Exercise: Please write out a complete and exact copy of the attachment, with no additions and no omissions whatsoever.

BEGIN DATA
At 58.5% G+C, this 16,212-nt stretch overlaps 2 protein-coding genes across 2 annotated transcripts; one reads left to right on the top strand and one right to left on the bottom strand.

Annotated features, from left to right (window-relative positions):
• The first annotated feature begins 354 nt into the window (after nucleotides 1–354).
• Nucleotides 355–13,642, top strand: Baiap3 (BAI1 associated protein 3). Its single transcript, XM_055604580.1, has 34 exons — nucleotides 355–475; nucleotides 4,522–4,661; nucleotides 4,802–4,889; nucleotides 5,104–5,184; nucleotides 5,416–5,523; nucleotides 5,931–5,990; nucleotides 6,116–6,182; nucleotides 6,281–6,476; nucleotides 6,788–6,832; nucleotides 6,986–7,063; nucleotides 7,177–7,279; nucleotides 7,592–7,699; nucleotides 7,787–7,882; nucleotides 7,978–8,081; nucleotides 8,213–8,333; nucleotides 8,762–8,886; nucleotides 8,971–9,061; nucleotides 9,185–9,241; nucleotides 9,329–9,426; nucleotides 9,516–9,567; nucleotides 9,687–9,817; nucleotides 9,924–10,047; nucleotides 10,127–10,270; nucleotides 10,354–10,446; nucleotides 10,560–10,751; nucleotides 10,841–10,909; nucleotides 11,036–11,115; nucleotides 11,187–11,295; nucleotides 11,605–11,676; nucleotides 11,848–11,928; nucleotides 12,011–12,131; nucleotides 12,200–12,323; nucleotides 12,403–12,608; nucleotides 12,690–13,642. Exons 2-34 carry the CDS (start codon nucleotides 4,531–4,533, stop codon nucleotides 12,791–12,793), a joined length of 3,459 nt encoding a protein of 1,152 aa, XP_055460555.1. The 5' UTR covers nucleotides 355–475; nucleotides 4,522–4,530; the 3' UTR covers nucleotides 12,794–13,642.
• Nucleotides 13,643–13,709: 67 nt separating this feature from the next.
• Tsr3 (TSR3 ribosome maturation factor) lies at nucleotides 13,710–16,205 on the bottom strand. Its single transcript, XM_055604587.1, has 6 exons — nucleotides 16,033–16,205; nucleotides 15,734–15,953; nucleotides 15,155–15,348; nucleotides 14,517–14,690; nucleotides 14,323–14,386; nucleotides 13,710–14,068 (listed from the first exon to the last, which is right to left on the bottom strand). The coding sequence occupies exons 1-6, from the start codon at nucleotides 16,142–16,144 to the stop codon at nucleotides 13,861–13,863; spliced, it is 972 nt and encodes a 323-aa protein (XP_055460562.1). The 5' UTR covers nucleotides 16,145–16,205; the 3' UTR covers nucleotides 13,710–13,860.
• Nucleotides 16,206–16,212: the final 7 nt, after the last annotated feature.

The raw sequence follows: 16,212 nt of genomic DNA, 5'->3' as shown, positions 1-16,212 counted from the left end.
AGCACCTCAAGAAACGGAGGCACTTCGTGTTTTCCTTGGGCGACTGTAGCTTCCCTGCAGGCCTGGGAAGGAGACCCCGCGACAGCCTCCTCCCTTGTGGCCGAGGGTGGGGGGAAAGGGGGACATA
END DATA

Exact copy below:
At 58.5% G+C, this 16,212-nt stretch overlaps 2 protein-coding genes across 2 annotated transcripts; one reads left to right on the top strand and one right to left on the bottom strand.

Annotated features, from left to right (window-relative positions):
• The first annotated feature begins 354 nt into the window (after nucleotides 1–354).
• Nucleotides 355–13,642, top strand: Baiap3 (BAI1 associated protein 3). Its single transcript, XM_055604580.1, has 34 exons — nucleotides 355–475; nucleotides 4,522–4,661; nucleotides 4,802–4,889; nucleotides 5,104–5,184; nucleotides 5,416–5,523; nucleotides 5,931–5,990; nucleotides 6,116–6,182; nucleotides 6,281–6,476; nucleotides 6,788–6,832; nucleotides 6,986–7,063; nucleotides 7,177–7,279; nucleotides 7,592–7,699; nucleotides 7,787–7,882; nucleotides 7,978–8,081; nucleotides 8,213–8,333; nucleotides 8,762–8,886; nucleotides 8,971–9,061; nucleotides 9,185–9,241; nucleotides 9,329–9,426; nucleotides 9,516–9,567; nucleotides 9,687–9,817; nucleotides 9,924–10,047; nucleotides 10,127–10,270; nucleotides 10,354–10,446; nucleotides 10,560–10,751; nucleotides 10,841–10,909; nucleotides 11,036–11,115; nucleotides 11,187–11,295; nucleotides 11,605–11,676; nucleotides 11,848–11,928; nucleotides 12,011–12,131; nucleotides 12,200–12,323; nucleotides 12,403–12,608; nucleotides 12,690–13,642. Exons 2-34 carry the CDS (start codon nucleotides 4,531–4,533, stop codon nucleotides 12,791–12,793), a joined length of 3,459 nt encoding a protein of 1,152 aa, XP_055460555.1. The 5' UTR covers nucleotides 355–475; nucleotides 4,522–4,530; the 3' UTR covers nucleotides 12,794–13,642.
• Nucleotides 13,643–13,709: 67 nt separating this feature from the next.
• Tsr3 (TSR3 ribosome maturation factor) lies at nucleotides 13,710–16,205 on the bottom strand. Its single transcript, XM_055604587.1, has 6 exons — nucleotides 16,033–16,205; nucleotides 15,734–15,953; nucleotides 15,155–15,348; nucleotides 14,517–14,690; nucleotides 14,323–14,386; nucleotides 13,710–14,068 (listed from the first exon to the last, which is right to left on the bottom strand). The coding sequence occupies exons 1-6, from the start codon at nucleotides 16,142–16,144 to the stop codon at nucleotides 13,861–13,863; spliced, it is 972 nt and encodes a 323-aa protein (XP_055460562.1). The 5' UTR covers nucleotides 16,145–16,205; the 3' UTR covers nucleotides 13,710–13,860.
• Nucleotides 16,206–16,212: the final 7 nt, after the last annotated feature.

The raw sequence follows: 16,212 nt of genomic DNA, 5'->3' as shown, positions 1-16,212 counted from the left end.
AGCACCTCAAGAAACGGAGGCACTTCGTGTTTTCCTTGGGCGACTGTAGCTTCCCTGCAGGCCTGGGAAGGAGACCCCGCGACAGCCTCCTCCCTTGTGGCCGAGGGTGGGGGGAAAGGGGGACATA